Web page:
Academic Minute
5:00 am
Thu June 7, 2012

Dr. Nicholas Leadbeater, University of Connecticut – The Usefulness of Fluorine

In today’s Academic Minute, Dr. Nicholas Leadbeater of the University of Connecticut explains how fluorine can be used to create useful new pharmaceuticals.

Nicholas Leadbeater is an associate professor of organic and inorganic chemistry at the University of Connecticut, where he heads the New Synthetic Methods Group. Leadbeater and the NSMG research cleaner and more efficient methods for creating synthetic materials. Dr. Leadbeater holds a Ph.D. from Cambridge University, where he was a research fellow until 1999.

About Dr. Leadbeater

Dr. Nicholas Leadbeater – The Usefulness of Fluorine

Fluorine is arguably the most reactive chemical element known. In fact elemental fluorine, which is a gas at room temperature, will react with every other element in the periodic table with the exception of helium and neon. This is because fluorine is very electronegative. That means that it attracts electrons to itself from other elements. However, when fluorine reacts, it forms stable compounds called fluorides. Because of its reactivity, when chemists want to make molecules containing a fluorine atom, they rarely use elemental fluorine but instead use the more stable fluorides.

One of the biggest areas of interest to chemists recently is the incorporation of fluorine atoms into pharmaceuticals. This can make them more readily taken up by the body as well as prolonging their activity. But the selective incorporation of fluorine atoms into molecules is really challenging. Even nature has not been able to develop a diverse set of fluorination reactions. Only 21 naturally occurring organic molecules containing fluorine are known, compared to thousands with the similar elements, chlorine and bromine. In a chemist’s lab, high temperatures or highly reactive intermediates or reagents have often been used to incorporate fluorine into compounds.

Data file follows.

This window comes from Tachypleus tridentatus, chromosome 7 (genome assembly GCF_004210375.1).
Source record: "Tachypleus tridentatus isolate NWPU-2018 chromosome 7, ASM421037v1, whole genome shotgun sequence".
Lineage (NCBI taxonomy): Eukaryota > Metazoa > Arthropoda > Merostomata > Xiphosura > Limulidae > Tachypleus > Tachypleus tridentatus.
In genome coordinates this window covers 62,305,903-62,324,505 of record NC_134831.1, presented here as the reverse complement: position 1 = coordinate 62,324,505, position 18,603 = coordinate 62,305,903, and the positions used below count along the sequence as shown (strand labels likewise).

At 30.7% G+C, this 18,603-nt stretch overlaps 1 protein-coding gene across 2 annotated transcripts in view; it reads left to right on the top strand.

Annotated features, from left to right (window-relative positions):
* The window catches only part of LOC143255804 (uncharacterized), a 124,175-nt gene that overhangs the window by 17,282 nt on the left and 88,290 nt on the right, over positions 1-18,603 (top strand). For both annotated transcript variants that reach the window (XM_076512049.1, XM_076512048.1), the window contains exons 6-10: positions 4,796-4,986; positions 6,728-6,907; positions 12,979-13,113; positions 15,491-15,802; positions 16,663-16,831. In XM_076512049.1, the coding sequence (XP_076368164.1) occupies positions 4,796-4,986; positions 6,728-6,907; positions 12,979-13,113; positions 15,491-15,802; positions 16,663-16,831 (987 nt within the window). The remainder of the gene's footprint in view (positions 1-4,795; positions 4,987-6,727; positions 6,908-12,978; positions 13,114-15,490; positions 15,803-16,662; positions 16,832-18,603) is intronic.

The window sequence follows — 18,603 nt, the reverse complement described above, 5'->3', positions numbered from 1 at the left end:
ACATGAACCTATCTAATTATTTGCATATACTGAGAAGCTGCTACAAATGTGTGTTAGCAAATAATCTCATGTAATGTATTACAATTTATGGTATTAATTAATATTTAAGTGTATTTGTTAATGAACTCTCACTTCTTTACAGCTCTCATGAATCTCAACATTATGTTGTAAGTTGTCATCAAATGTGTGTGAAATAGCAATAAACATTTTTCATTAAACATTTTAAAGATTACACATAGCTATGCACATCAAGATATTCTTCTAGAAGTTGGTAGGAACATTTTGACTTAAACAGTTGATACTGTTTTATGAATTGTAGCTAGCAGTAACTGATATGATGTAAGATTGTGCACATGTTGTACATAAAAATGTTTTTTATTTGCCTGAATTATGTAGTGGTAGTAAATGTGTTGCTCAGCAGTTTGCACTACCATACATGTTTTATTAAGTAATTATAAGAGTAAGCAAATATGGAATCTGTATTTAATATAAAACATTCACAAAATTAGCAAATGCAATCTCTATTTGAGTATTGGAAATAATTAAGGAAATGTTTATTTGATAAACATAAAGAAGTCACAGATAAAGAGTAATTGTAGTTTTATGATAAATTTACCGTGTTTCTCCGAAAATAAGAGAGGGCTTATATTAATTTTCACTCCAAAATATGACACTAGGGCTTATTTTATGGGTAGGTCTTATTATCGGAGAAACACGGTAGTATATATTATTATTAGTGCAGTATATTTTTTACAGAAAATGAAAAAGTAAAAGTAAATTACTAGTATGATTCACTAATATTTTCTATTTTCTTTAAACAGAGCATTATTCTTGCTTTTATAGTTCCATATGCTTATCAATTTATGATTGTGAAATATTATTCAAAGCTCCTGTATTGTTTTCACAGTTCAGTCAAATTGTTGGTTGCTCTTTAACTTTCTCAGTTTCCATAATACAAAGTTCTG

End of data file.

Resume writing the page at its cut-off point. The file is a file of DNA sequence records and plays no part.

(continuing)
However, with the development of modern chemistry it is now beginning to be possible both to prepare fluorine-containing compounds more easily and also manipulate them once made. In my research laboratory and others around the world, chemists are using metal catalysts to help replace either hydrogen atoms or other similar atoms by fluorine. In addition, it is possible to introduce groups containing three fluorine atoms into molecules. These reactions can significantly alter the chemical properties of molecules and open up avenues for better medicines. 

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